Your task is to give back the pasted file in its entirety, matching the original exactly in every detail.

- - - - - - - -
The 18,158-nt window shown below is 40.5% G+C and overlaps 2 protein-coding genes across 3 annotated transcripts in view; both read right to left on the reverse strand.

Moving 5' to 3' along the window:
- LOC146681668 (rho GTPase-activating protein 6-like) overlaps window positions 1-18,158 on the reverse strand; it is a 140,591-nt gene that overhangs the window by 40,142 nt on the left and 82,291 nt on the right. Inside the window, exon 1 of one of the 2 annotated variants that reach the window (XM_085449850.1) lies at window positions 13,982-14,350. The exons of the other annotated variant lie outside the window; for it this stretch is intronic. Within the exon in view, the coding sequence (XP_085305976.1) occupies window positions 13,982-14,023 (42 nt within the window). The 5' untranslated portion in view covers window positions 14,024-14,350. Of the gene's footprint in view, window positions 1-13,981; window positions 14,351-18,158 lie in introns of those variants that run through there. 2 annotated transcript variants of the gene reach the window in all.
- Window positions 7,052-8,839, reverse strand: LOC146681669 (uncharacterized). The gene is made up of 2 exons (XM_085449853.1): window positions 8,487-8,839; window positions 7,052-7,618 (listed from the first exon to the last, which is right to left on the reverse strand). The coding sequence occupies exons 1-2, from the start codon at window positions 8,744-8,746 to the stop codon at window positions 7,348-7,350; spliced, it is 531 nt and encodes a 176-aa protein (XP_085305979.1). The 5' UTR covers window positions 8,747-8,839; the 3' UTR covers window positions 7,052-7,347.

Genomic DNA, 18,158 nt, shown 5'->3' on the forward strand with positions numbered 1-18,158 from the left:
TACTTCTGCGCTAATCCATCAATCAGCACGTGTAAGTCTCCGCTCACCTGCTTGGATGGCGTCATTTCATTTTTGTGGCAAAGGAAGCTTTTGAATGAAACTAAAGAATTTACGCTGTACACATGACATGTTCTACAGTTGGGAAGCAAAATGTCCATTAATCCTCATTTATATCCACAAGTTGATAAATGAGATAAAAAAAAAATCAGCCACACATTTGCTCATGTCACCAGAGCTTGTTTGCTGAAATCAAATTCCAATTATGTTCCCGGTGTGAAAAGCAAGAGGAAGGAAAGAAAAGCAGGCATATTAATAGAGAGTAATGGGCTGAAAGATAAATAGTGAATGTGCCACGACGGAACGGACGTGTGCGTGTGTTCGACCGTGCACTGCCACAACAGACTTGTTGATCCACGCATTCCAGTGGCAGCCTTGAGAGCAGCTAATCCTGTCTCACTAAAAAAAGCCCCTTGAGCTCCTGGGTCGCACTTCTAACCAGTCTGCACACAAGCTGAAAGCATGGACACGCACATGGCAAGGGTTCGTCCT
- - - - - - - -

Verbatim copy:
The 18,158-nt window shown below is 40.5% G+C and overlaps 2 protein-coding genes across 3 annotated transcripts in view; both read right to left on the reverse strand.

Moving 5' to 3' along the window:
- LOC146681668 (rho GTPase-activating protein 6-like) overlaps window positions 1-18,158 on the reverse strand; it is a 140,591-nt gene that overhangs the window by 40,142 nt on the left and 82,291 nt on the right. Inside the window, exon 1 of one of the 2 annotated variants that reach the window (XM_085449850.1) lies at window positions 13,982-14,350. The exons of the other annotated variant lie outside the window; for it this stretch is intronic. Within the exon in view, the coding sequence (XP_085305976.1) occupies window positions 13,982-14,023 (42 nt within the window). The 5' untranslated portion in view covers window positions 14,024-14,350. Of the gene's footprint in view, window positions 1-13,981; window positions 14,351-18,158 lie in introns of those variants that run through there. 2 annotated transcript variants of the gene reach the window in all.
- Window positions 7,052-8,839, reverse strand: LOC146681669 (uncharacterized). The gene is made up of 2 exons (XM_085449853.1): window positions 8,487-8,839; window positions 7,052-7,618 (listed from the first exon to the last, which is right to left on the reverse strand). The coding sequence occupies exons 1-2, from the start codon at window positions 8,744-8,746 to the stop codon at window positions 7,348-7,350; spliced, it is 531 nt and encodes a 176-aa protein (XP_085305979.1). The 5' UTR covers window positions 8,747-8,839; the 3' UTR covers window positions 7,052-7,347.

Genomic DNA, 18,158 nt, shown 5'->3' on the forward strand with positions numbered 1-18,158 from the left:
TACTTCTGCGCTAATCCATCAATCAGCACGTGTAAGTCTCCGCTCACCTGCTTGGATGGCGTCATTTCATTTTTGTGGCAAAGGAAGCTTTTGAATGAAACTAAAGAATTTACGCTGTACACATGACATGTTCTACAGTTGGGAAGCAAAATGTCCATTAATCCTCATTTATATCCACAAGTTGATAAATGAGATAAAAAAAAAATCAGCCACACATTTGCTCATGTCACCAGAGCTTGTTTGCTGAAATCAAATTCCAATTATGTTCCCGGTGTGAAAAGCAAGAGGAAGGAAAGAAAAGCAGGCATATTAATAGAGAGTAATGGGCTGAAAGATAAATAGTGAATGTGCCACGACGGAACGGACGTGTGCGTGTGTTCGACCGTGCACTGCCACAACAGACTTGTTGATCCACGCATTCCAGTGGCAGCCTTGAGAGCAGCTAATCCTGTCTCACTAAAAAAAGCCCCTTGAGCTCCTGGGTCGCACTTCTAACCAGTCTGCACACAAGCTGAAAGCATGGACACGCACATGGCAAGGGTTCGTCCT